Amidst the tragic events unfolding in Israel, an important moment transpired in the Orthodox Jewish community: Rachel Fraenkel recited the mourner’s Kaddish at the funeral of her murdered son, Naftali, and the numerous male attendees—including the Israel’s chief rabbi, David Lau—responded “amen.”
Yair Ettinger, writing for Haaretz, described Fraenkel’s public recitation of the Kaddish prayer as “a seminal moment from a religious perspective”:
This was no demonstrative act; it was the act of a bereaved mother saying the Kaddish for her son, immersed in the Aramaic text.
Still, there was great significance in her doing so before a large crowd of people, including Chief Rabbi David Lau and Rabbi Yaakov Shapira, the dean of the Mercaz Harav yeshiva, who sat in the front row, and the Knesset members who attended the funeral — all of whom, coincidentally or not, belong either to national-religious circles or to Shas.
Most of them had probably heard of women who recite the Kaddish, but it is doubtful whether they had ever had the opportunity to respond “Amen” to a woman who actually did so. More important, most of the thousands of people in attendance, and the even larger number who watched the funeral at home, had never seen a woman reciting the Kaddish before.
In non-Orthodox Jewish congregations where women are counted as part of a minyan (quorum), this is not a new development, but in Orthodox communities, women traditionally do not recite Kaddish. Halachically, it is an obligation that falls to male family members. But in recent years, increasing numbers of Orthodox women have been adopting this mitzvah, either in female-only prayer groups, partnership minyanim, or more progressive Orthodox synagogues.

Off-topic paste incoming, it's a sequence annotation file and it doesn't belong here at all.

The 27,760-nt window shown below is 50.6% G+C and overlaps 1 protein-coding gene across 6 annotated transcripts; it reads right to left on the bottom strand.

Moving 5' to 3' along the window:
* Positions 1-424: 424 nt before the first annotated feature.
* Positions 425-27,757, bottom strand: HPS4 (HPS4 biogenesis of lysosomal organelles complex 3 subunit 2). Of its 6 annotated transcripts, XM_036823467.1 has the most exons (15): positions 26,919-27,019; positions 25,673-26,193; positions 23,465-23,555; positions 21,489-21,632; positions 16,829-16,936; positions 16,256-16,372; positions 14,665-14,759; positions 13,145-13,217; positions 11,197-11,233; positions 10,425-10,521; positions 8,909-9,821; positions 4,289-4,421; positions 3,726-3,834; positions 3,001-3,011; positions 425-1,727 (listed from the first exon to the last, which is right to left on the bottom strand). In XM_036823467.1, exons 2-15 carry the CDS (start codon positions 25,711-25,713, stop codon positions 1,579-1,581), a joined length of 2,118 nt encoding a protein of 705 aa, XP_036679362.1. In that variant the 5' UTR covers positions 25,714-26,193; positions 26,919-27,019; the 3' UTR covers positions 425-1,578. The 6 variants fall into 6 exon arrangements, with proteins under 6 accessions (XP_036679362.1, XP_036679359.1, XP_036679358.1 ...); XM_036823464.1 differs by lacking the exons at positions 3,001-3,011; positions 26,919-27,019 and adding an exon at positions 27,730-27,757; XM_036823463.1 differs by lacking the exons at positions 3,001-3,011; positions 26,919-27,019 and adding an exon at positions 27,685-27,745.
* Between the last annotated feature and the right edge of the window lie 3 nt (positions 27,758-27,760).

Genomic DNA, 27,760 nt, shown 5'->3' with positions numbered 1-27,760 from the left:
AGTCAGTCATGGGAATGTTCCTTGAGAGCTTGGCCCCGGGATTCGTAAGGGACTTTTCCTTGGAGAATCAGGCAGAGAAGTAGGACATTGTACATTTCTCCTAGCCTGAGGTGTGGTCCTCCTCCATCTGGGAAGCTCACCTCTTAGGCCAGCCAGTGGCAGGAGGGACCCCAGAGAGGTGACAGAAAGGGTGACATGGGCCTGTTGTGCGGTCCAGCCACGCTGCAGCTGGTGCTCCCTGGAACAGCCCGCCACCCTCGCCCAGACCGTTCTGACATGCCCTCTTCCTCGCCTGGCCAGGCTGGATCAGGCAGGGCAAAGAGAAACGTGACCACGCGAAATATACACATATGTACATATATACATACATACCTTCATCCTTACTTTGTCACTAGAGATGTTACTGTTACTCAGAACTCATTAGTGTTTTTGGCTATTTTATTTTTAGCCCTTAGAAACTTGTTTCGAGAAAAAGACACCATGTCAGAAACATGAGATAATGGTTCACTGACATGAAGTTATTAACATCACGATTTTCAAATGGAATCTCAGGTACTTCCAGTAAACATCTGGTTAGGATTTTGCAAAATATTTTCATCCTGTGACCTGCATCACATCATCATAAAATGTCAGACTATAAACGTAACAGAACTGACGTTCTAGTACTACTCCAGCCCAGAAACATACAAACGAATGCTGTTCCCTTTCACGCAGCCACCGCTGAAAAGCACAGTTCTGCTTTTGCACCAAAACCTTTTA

In January this year, Shelley Richman Cohen wrote movingly for Tablet Magazine about the comfort she derived from saying Kaddish for her son Nathaniel, who died at the age of 21 from Duchenne Muscular Dystrophy:
Had Nathaniel had the zechut, the privilege of living a full healthy life, chances are he would have had children to say Kaddish for him. Since that was not to be his fate, who would be more appropriate to say Kaddish for him than his mother? I carried him in my womb, I birthed him, and I orchestrated the life he led. For his 21 years our lives—his and mine—were inextricably bound together. It was out of a profound sense of loss that I took on the commitment to say Kaddish.
At that moment, I don’t think I fully grasped what saying Kaddish would really mean. Yes, I knew it was said at three different prayer times every single day. Yes, I knew I would have to say it for close to a year. But no, I don’t really think I thought about how difficult it would be for a person like me who is, despite the best of intentions, perpetually tardy. All I knew was that I was grieving for almost every aspect of my son’s short life and I wanted desperately to be able to connect to him. Kaddish was a means for me to continue doing for Nathaniel.
The online response to Fraenkel’s public Kaddish has thus far been overwhelmingly sympathetic and positive. Fraenkel is a respected halachic authority who teaches Jewish law at two renowned women’s institutions in Jerusalem; Ettinger notes that she contributed last year to a “religious responsum examining the issue, with a bias toward the public recitation of Kaddish by women.” It is a great misfortune that she must now heed her own advice in such tragic, unnatural circumstances.
Image: Photoillustration Ivy Tashlik; original photo Shutterstock